Kermit: So it's going to be a swell demonstration, and at no time will we be stooping to any cheap 3D tricks.A trope exclusive to 3D movies. When making a film specifically for a 3D release, many filmmakers like to play with the 3D effects by making people and objects appear to reach out from the screen at the audience. More often than not it's simply done for its own sake to show off the 3D effects, but this can also be used to invoke a sense of danger, such as throwing sharp objects or driving cars right at the camera. The effect is unfortunately lost, however, when the film is eventually released on DVD in 2D, leaving viewers wondering why these characters enjoy shoving stuff into the camera so much. Depending on one's personal preference toward 3D movies, it can be seen as either using the medium to its full potential, or just adding a gimmick onto another gimmick.
Fozzie: Did someone say "cheap 3D tricks"? [Blows noisemaker at camera]
Fozzie: Did someone say "cheap 3D tricks"? [Blows noisemaker at camera]
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Films — Animation
- Monsters vs. Aliens makes a shout-out to House of Wax in the opening sequence, with a man at a research station playing with a paddleball.
- DreamWorks Animation's Vanity Plate, debuting in their second movie to be in 3D, makes significantly more use of depth than the old one, featuring such gimmicks as the boy swinging his fishing rod around such that the hook swings past the camera, and the letters that spell "Dreamworks" flying in from the foreground.
- The Minions from Despicable Me deliberately do this in teasers for the film. The first one has them see who can reach out to the audience the farthest, and the second film's teaser involves a chorus of Minions singing a parody of "Barbara Ann" while blowing a noisemaker at the screen.
- Ice Age 4: Continental Drift has several instances, especially in the scenes involving the pirates, where their weapons constantly being swung, thrown or thrust towards the audience.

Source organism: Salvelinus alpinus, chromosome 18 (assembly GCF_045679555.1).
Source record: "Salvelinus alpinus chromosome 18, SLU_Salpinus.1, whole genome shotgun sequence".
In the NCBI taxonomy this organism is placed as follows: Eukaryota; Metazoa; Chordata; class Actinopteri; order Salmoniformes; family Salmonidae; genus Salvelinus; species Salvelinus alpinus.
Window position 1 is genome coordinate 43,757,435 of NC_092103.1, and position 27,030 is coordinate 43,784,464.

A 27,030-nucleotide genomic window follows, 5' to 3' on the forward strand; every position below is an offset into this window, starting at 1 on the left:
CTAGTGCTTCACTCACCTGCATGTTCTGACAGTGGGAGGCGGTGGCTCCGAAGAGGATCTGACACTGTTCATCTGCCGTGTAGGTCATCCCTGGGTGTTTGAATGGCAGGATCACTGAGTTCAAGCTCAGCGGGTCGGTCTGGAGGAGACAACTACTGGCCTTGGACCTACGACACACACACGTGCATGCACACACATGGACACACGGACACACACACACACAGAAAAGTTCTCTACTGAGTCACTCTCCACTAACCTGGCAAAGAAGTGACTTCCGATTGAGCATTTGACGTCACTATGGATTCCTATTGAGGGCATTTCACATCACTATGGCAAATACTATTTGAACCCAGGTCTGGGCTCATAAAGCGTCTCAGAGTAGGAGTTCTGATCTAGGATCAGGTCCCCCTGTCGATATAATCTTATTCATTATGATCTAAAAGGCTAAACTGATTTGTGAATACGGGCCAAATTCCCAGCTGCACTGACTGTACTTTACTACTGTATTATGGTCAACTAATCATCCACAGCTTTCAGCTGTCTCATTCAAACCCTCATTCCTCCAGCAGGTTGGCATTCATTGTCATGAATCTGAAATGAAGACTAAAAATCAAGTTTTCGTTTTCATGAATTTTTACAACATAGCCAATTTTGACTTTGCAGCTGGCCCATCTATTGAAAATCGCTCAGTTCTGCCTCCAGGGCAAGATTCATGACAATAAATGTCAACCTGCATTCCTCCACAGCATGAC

- Shrek 4-D has many, many shots of objects and characters sticking out of the screen - a statue with a sword, Shrek's finger, Pinocchio's nose, and even Donkey's entire body at one point.
- Matthew Callaghan's 3D Looney Tunes theatrical shortsnote invariably indulge in these quite frequently. The first three Road Runner shorts and "I Tawt I Taw a Puddy Tat" have loads of them while "Daffy's Rhapsody" and "Flash in the Pain" use them somewhat less frequently.
- The Polar Express: The train's cow-catcher coming to a halt right in front of the camera lens, certain angles during the hot-cocoa set piece, and the Runaway Ticket sequence come to mind.
Films — Live-Action
- Trope Namer comes from the famous scene from House of Wax (1953) where a person playing with a paddleball turns toward the camera and bounces it right at the audience.
- This was inverted for the opening credits of the 2002 documentary Space Station 3D, which, with the aid of rear and side surround-sound channels, gave the impression of massive block-letters, not jumping towards you from the screen, but flying from behind you, going into the screen. Sadly, encoding for the 3D Blu-Ray release has a glitch that makes the image for both eyes identical for the first three and a half minutes, negating this effect.
- Used very blatantly in Spy Kids 3D, where things like frog tongues, cogs, fists, cars and all sorts of stuff get thrown straight at the viewer on every possible opportunity, which is VERY visible if you're watching the movie in 2D.